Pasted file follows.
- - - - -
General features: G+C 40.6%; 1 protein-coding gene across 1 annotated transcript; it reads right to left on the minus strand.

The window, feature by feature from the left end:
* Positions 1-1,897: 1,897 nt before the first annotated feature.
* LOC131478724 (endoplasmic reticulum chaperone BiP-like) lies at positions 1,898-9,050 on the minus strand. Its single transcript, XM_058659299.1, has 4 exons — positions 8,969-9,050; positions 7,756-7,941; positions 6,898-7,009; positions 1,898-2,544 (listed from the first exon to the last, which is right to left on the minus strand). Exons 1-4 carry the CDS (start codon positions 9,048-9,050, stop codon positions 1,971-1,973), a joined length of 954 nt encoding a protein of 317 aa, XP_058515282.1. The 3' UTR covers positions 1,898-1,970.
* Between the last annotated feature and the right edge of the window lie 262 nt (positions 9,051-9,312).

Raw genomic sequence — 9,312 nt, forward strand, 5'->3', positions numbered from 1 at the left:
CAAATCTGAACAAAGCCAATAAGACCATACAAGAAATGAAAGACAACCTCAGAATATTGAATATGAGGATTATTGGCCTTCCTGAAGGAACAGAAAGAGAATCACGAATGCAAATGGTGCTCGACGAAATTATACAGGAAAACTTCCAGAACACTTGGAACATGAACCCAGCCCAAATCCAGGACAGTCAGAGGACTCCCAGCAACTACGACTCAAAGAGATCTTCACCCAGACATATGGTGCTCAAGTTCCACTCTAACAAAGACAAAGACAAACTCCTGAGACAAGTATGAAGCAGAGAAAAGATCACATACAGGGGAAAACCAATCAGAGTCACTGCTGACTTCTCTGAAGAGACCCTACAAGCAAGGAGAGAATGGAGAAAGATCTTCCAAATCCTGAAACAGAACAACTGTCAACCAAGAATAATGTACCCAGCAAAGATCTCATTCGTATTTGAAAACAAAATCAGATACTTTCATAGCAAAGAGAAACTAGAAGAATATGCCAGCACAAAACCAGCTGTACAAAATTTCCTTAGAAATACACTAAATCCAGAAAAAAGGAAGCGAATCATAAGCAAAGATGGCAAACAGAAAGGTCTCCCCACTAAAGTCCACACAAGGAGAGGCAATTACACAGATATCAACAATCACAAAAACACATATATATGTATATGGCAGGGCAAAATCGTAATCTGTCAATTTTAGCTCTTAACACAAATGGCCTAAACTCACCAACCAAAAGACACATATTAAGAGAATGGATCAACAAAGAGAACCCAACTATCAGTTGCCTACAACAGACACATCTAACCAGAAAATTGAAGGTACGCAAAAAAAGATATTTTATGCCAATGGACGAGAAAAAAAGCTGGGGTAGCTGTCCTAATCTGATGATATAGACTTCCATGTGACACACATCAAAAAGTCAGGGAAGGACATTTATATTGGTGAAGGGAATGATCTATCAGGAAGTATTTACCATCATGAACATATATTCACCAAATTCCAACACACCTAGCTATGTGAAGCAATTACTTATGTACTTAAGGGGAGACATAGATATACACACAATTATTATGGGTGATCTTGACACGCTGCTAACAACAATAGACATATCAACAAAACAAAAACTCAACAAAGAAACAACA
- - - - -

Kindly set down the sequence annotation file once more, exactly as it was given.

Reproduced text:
General features: G+C 40.6%; 1 protein-coding gene across 1 annotated transcript; it reads right to left on the minus strand.

The window, feature by feature from the left end:
* Positions 1-1,897: 1,897 nt before the first annotated feature.
* LOC131478724 (endoplasmic reticulum chaperone BiP-like) lies at positions 1,898-9,050 on the minus strand. Its single transcript, XM_058659299.1, has 4 exons — positions 8,969-9,050; positions 7,756-7,941; positions 6,898-7,009; positions 1,898-2,544 (listed from the first exon to the last, which is right to left on the minus strand). Exons 1-4 carry the CDS (start codon positions 9,048-9,050, stop codon positions 1,971-1,973), a joined length of 954 nt encoding a protein of 317 aa, XP_058515282.1. The 3' UTR covers positions 1,898-1,970.
* Between the last annotated feature and the right edge of the window lie 262 nt (positions 9,051-9,312).

Raw genomic sequence — 9,312 nt, forward strand, 5'->3', positions numbered from 1 at the left:
CAAATCTGAACAAAGCCAATAAGACCATACAAGAAATGAAAGACAACCTCAGAATATTGAATATGAGGATTATTGGCCTTCCTGAAGGAACAGAAAGAGAATCACGAATGCAAATGGTGCTCGACGAAATTATACAGGAAAACTTCCAGAACACTTGGAACATGAACCCAGCCCAAATCCAGGACAGTCAGAGGACTCCCAGCAACTACGACTCAAAGAGATCTTCACCCAGACATATGGTGCTCAAGTTCCACTCTAACAAAGACAAAGACAAACTCCTGAGACAAGTATGAAGCAGAGAAAAGATCACATACAGGGGAAAACCAATCAGAGTCACTGCTGACTTCTCTGAAGAGACCCTACAAGCAAGGAGAGAATGGAGAAAGATCTTCCAAATCCTGAAACAGAACAACTGTCAACCAAGAATAATGTACCCAGCAAAGATCTCATTCGTATTTGAAAACAAAATCAGATACTTTCATAGCAAAGAGAAACTAGAAGAATATGCCAGCACAAAACCAGCTGTACAAAATTTCCTTAGAAATACACTAAATCCAGAAAAAAGGAAGCGAATCATAAGCAAAGATGGCAAACAGAAAGGTCTCCCCACTAAAGTCCACACAAGGAGAGGCAATTACACAGATATCAACAATCACAAAAACACATATATATGTATATGGCAGGGCAAAATCGTAATCTGTCAATTTTAGCTCTTAACACAAATGGCCTAAACTCACCAACCAAAAGACACATATTAAGAGAATGGATCAACAAAGAGAACCCAACTATCAGTTGCCTACAACAGACACATCTAACCAGAAAATTGAAGGTACGCAAAAAAAGATATTTTATGCCAATGGACGAGAAAAAAAGCTGGGGTAGCTGTCCTAATCTGATGATATAGACTTCCATGTGACACACATCAAAAAGTCAGGGAAGGACATTTATATTGGTGAAGGGAATGATCTATCAGGAAGTATTTACCATCATGAACATATATTCACCAAATTCCAACACACCTAGCTATGTGAAGCAATTACTTATGTACTTAAGGGGAGACATAGATATACACACAATTATTATGGGTGATCTTGACACGCTGCTAACAACAATAGACATATCAACAAAACAAAAACTCAACAAAGAAACAACA